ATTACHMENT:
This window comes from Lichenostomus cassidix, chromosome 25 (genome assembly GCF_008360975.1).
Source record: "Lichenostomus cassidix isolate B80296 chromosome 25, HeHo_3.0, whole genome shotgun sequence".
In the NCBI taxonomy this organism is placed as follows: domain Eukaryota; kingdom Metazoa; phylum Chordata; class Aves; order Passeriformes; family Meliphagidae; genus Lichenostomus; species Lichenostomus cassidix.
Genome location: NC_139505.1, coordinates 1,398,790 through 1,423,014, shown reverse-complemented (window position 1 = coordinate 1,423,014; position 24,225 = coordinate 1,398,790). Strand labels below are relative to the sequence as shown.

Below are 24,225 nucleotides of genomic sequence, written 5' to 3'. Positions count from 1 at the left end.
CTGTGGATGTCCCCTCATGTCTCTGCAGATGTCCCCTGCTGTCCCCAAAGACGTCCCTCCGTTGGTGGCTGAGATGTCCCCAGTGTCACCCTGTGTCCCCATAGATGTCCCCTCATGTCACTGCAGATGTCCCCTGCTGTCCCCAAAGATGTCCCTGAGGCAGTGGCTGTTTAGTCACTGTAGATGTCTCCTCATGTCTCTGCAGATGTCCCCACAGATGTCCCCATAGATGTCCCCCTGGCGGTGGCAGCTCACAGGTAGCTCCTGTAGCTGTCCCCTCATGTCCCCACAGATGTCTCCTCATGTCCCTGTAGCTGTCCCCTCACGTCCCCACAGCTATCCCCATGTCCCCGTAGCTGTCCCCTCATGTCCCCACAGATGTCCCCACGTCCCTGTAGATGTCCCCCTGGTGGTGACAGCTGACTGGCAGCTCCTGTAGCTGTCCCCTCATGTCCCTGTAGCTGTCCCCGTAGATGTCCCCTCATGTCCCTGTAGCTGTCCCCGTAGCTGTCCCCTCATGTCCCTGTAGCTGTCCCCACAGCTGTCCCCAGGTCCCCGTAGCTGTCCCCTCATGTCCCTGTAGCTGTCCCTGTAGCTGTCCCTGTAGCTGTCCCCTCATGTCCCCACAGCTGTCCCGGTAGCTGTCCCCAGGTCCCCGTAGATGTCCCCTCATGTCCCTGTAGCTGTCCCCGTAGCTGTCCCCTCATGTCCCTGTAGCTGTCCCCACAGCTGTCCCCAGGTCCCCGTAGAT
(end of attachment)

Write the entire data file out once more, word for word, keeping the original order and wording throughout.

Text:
This window comes from Lichenostomus cassidix, chromosome 25 (genome assembly GCF_008360975.1).
Source record: "Lichenostomus cassidix isolate B80296 chromosome 25, HeHo_3.0, whole genome shotgun sequence".
In the NCBI taxonomy this organism is placed as follows: domain Eukaryota; kingdom Metazoa; phylum Chordata; class Aves; order Passeriformes; family Meliphagidae; genus Lichenostomus; species Lichenostomus cassidix.
Genome location: NC_139505.1, coordinates 1,398,790 through 1,423,014, shown reverse-complemented (window position 1 = coordinate 1,423,014; position 24,225 = coordinate 1,398,790). Strand labels below are relative to the sequence as shown.

Below are 24,225 nucleotides of genomic sequence, written 5' to 3'. Positions count from 1 at the left end.
CTGTGGATGTCCCCTCATGTCTCTGCAGATGTCCCCTGCTGTCCCCAAAGACGTCCCTCCGTTGGTGGCTGAGATGTCCCCAGTGTCACCCTGTGTCCCCATAGATGTCCCCTCATGTCACTGCAGATGTCCCCTGCTGTCCCCAAAGATGTCCCTGAGGCAGTGGCTGTTTAGTCACTGTAGATGTCTCCTCATGTCTCTGCAGATGTCCCCACAGATGTCCCCATAGATGTCCCCCTGGCGGTGGCAGCTCACAGGTAGCTCCTGTAGCTGTCCCCTCATGTCCCCACAGATGTCTCCTCATGTCCCTGTAGCTGTCCCCTCACGTCCCCACAGCTATCCCCATGTCCCCGTAGCTGTCCCCTCATGTCCCCACAGATGTCCCCACGTCCCTGTAGATGTCCCCCTGGTGGTGACAGCTGACTGGCAGCTCCTGTAGCTGTCCCCTCATGTCCCTGTAGCTGTCCCCGTAGATGTCCCCTCATGTCCCTGTAGCTGTCCCCGTAGCTGTCCCCTCATGTCCCTGTAGCTGTCCCCACAGCTGTCCCCAGGTCCCCGTAGCTGTCCCCTCATGTCCCTGTAGCTGTCCCTGTAGCTGTCCCTGTAGCTGTCCCCTCATGTCCCCACAGCTGTCCCGGTAGCTGTCCCCAGGTCCCCGTAGATGTCCCCTCATGTCCCTGTAGCTGTCCCCGTAGCTGTCCCCTCATGTCCCTGTAGCTGTCCCCACAGCTGTCCCCAGGTCCCCGTAGAT